White City trader paid thousands to pose as dark-skinned Azerbaijani student to sit economics exams


Last updated at 00:23 01 March 2008

'From success to disaster': Jerome Drean

A City trader tried to help a struggling economics student through his degree by sitting the exams for him.

Jerome Drean, 34, who earned hundreds of thousands a year as a financial markets expert, took the tests for Elnar Askerov for the thrill of it.

Paid thousands over 17 months, the Credit Suisse worker used a fake ID card to get into the exam hall.

Their scam succeeded eight times, even though the pair did not closely resemble each other.

Drean is a pale, slight Frenchman, while 23-year-old Askerov, from Azerbaijan, has a heavy build and darker skin.

The ruse was discovered in one of Askerov's final exams in May, when a lecturer spotted Drean and questioned him at the end of the exam.

After initial denials, Drean eventually admitted the fraud and the pair were arrested.

Police later uncovered past exam papers said to have been completed by Askerov, on which Drean's fingerprints were found.

Simon Kealey, prosecuting, told York Crown Court the pair met when Drean, of Islington, London, had helped Askerov to study for his A-levels.

By January 2006, they agreed that Drean would travel from his London home to the University of York to sit Askerov's Economics and Finance exams.

Mr Kealey said: "Drean had taken the exam as a favour but then sat several others at £500 and £750 per exam.

"His wife told him to stop, but Askerov pleaded with him to continue and increased the fees, paying up to £2,000 per exam. He did not want to let his friend down."

Defending Drean, Robert Smith QC told the court the plot had destroyed his life.

Drean had resigned from Credit Suisse and lost his career. He had been forced to move to a smaller house, causing distress to his pregnant wife, and sell several expensive cars.

He said: "This man's life has turned from success to disaster. He will never work for a major bank again."

Mr Smith explained that although Drean was a brilliant academic excelling in maths, he had difficulty in social situations and had Asperger syndrome.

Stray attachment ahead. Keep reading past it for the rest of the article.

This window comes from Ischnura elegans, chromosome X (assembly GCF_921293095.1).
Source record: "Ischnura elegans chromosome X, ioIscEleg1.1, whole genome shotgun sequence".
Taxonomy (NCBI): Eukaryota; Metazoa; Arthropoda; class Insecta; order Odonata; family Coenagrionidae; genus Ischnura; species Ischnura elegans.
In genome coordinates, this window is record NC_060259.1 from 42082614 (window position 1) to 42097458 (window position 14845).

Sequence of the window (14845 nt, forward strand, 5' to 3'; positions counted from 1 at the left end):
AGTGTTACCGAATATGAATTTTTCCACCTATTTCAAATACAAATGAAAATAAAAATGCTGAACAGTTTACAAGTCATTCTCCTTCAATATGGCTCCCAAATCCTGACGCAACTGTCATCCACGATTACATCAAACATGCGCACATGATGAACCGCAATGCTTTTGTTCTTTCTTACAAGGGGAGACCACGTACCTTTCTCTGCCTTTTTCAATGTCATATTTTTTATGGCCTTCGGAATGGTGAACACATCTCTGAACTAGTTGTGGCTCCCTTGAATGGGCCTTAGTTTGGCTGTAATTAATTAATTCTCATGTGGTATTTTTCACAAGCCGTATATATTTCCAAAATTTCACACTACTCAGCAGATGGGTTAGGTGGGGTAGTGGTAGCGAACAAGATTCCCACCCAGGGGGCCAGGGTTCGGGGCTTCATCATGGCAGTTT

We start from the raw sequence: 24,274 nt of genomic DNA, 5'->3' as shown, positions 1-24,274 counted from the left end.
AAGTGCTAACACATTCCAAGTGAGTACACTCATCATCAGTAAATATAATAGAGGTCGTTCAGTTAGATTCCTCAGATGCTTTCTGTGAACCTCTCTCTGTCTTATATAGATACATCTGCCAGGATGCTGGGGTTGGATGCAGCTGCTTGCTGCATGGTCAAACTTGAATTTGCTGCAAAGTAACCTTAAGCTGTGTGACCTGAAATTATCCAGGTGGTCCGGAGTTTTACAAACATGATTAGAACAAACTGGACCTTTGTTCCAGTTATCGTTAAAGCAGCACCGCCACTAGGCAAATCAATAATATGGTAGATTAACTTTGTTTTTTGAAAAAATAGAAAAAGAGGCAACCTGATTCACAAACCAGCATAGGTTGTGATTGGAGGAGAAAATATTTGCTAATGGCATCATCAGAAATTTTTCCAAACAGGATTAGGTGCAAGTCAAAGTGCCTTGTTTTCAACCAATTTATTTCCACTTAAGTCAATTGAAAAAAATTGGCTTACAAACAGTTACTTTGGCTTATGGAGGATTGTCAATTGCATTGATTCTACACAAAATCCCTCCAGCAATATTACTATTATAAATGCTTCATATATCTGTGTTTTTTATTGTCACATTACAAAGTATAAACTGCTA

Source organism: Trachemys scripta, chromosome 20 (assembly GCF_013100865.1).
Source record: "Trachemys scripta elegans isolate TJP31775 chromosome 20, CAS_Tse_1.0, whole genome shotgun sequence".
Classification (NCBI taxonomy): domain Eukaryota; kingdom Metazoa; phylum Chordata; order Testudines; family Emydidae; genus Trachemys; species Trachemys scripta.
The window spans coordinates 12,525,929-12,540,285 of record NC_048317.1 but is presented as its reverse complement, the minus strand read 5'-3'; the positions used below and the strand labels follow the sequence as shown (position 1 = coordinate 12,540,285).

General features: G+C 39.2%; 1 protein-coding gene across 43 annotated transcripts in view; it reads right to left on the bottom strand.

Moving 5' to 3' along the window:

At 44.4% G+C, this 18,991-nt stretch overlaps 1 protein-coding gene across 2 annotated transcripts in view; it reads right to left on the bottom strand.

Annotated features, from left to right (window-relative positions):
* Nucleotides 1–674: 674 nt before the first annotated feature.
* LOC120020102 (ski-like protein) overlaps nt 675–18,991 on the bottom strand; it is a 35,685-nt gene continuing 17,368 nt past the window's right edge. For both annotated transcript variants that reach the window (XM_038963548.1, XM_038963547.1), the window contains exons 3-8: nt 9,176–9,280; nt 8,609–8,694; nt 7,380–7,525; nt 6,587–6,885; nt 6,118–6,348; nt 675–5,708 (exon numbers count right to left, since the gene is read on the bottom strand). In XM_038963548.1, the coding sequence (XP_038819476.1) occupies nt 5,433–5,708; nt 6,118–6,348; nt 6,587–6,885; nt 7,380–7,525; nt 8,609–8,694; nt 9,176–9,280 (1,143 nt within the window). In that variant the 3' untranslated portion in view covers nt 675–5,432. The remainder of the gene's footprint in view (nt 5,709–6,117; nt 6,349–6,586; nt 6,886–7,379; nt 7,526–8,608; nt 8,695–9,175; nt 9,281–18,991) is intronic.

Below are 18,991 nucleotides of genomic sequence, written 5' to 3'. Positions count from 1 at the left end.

A medical report confirmed that he was "profoundly influenced" by his disorder.

For Askerov, Alexander Cameron QC said: "He is not particularly bright academically but is a decent young man.

"He plainly felt pressure from his family to achieve.'

Askerov was planning to return home to Azerbaijan without any qualifications, he added.

The pair were ordered to pay the money earned to the court, as it was acquired through criminal means.

Drean and Askerov admitted a single charge of conspiracy to defraud the University of York between January 2006 and May 2007.

They pleaded not guilty to charges of using the fake ID with intent. These will lie on file.

Sentencing them both to a nine-month suspended prison sentence, Judge Stephen Ashurst said: "I do not accept that Drean did not know what he was doing was wrong.

"There was a risk-taking, thrill-seeking element to it."

He added: "The court simply does not know how serious a problem examination fraud of this kind may be.

"If it is widespread, it erodes the confidence the public can have in academic degrees and is deeply offensive for the thousands of diligent students who do work hard."

In the same exam, two other students were convicted of cheating.

Qiu Shi Zhang persuaded friend Xian Zhang to sit the exam. They admitted fraud and were sentenced to 100 hours of community service.

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